A guide to Government grants for small businesses
You may have arrived here because you are looking for more information in relation to the financial support that the government is currently offering in the form of grants and other financial support. If you want to find further details in relation to what you and your business are eligible for then head to the government's Coronavirus Business Support page which will help you find the support you can access.
We are a delivery partner of the Start Up Loan scheme which provides government backed personal loans that can be used for business purposes. So if you have been trading for less than 24 months than you may want to consider taking out a Start Up Loan.
One option to help fund your business is to try for a government grant. However with over a thousand grants to choose from, where do you even start? This guide helps to break it down.
What is a government grant?
A grant is a sum of money awarded to your business from the government that you don’t have to pay back. It’s awarded to your business to assist in its development, often for a specific purpose.
Is it right for my business?
The pros of a government grant include that it’s non-repayable – you don’t have to return the money, or pay interest on it. You’re also not giving away equity in your business, as when winning investment.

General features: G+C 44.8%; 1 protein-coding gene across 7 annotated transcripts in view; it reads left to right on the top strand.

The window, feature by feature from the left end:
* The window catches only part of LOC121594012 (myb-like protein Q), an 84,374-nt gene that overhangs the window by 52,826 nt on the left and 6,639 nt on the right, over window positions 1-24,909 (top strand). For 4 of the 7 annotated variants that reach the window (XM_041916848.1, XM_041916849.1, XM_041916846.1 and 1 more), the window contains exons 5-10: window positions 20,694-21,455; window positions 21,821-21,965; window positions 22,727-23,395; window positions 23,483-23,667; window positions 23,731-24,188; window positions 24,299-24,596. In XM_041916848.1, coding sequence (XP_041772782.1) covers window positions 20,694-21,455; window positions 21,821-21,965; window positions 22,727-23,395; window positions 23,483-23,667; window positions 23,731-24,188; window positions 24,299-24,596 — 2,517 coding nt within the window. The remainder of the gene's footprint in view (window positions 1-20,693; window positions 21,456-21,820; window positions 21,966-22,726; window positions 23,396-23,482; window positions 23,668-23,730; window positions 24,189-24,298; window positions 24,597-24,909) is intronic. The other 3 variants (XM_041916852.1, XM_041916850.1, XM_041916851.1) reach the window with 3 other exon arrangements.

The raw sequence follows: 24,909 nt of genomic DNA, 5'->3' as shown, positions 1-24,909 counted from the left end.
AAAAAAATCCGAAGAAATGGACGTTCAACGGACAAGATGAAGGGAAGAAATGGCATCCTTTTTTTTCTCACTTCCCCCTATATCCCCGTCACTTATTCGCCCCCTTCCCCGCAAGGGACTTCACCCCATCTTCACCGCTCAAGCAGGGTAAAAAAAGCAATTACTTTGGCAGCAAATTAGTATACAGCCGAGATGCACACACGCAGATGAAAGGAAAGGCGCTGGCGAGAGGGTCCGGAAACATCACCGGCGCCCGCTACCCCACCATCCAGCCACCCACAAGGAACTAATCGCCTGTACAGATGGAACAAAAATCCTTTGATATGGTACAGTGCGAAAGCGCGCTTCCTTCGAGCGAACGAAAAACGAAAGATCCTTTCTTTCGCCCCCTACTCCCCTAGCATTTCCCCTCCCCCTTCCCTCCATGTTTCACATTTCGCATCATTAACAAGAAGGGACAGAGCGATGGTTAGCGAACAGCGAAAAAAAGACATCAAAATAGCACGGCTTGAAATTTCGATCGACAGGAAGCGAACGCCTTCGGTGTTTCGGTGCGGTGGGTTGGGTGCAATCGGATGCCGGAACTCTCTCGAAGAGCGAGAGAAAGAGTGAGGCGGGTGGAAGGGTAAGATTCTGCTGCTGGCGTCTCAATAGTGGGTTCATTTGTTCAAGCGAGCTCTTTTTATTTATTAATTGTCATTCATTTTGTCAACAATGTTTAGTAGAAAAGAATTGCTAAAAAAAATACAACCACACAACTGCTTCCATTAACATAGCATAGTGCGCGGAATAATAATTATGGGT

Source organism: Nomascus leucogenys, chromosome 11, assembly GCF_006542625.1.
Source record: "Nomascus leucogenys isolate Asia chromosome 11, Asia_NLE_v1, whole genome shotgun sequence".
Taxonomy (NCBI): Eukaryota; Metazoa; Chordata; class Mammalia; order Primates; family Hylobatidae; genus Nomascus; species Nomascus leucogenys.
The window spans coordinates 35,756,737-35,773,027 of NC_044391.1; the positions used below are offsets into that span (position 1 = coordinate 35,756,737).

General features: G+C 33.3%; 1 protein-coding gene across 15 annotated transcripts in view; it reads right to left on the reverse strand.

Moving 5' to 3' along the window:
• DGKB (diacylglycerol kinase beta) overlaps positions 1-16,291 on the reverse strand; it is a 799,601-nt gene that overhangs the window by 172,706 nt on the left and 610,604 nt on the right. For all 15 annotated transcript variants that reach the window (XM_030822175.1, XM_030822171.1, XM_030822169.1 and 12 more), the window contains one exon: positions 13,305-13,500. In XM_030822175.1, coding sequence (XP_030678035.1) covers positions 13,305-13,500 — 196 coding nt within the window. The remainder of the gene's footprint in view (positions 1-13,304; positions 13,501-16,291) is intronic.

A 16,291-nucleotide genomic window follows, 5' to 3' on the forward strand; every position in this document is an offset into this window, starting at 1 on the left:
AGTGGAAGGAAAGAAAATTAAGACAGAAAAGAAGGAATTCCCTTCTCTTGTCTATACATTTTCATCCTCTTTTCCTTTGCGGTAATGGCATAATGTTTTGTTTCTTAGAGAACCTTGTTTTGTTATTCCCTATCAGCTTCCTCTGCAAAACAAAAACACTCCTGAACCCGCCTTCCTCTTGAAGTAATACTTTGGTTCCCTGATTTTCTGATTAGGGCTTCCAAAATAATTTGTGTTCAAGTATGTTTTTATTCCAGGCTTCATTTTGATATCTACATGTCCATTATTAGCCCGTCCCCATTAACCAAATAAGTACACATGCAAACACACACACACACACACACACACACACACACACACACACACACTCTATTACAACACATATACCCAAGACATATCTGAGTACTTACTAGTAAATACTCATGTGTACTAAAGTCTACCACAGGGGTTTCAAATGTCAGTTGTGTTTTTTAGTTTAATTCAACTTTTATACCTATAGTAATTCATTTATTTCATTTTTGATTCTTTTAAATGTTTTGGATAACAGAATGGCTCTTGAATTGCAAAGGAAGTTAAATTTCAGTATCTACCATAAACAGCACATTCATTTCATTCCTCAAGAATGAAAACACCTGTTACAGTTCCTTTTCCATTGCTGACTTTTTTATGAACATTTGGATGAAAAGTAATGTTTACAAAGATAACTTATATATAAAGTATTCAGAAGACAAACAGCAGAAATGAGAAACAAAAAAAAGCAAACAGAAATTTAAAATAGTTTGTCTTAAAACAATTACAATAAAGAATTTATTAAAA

However, there are some really important things to consider.
- The process of applying can be incredibly time-consuming and complicated; can you afford to sacrifice this time?
- Grants and awards are very competitive, so if you’re banking on winning one to develop your business idea it’s best to have a plan B
- Often criteria for the grants can be very niche; this can make it difficult to find one that you’re eligible for, and lead to you tweaking your idea. While changing your business isn’t necessarily a bad thing, if you’re doing it just to win the grant you should think twice
- A grant is unlikely to cover all your costs, and you might be expected to match the grant with your own funding
- Grants often come with conditions which state how you’re allowed to spend or allocate the money – so be aware that it might not be as simple as just receiving a lump sum.
- Grants are rarely allocated for just ‘starting a business’ – they will always be to contribute to a specific project or aim
Best areas for winning grants
There are some areas where grants are more readily available than others – does your business fit into one of these areas?
Energy and environment
With improving the world around us and saving energy a priority, there are schemes available for businesses creating products that will help save the world. There are also grants available to businesses that seek to become more environmentally-friendly, even for such small changes as improving insulation in your premises or office. Check out this page on Green Wise Business to find out more about what’s on offer.
Improving trade links for the UK’s businesses is a key element to driving the economic recovery, so if you’ve been thinking of exporting there’s useful help from UK Trade & Investment to get you off the ground.
It’s a no-brainer really – to keep the UK competitive in a rapidly-evolving global tech market, we need to encourage the most innovative businesses to keep inventing. There are some fantastic opportunities out there for exciting tech businesses, so check out Innovate UK for up-to-date listings of the best opportunities.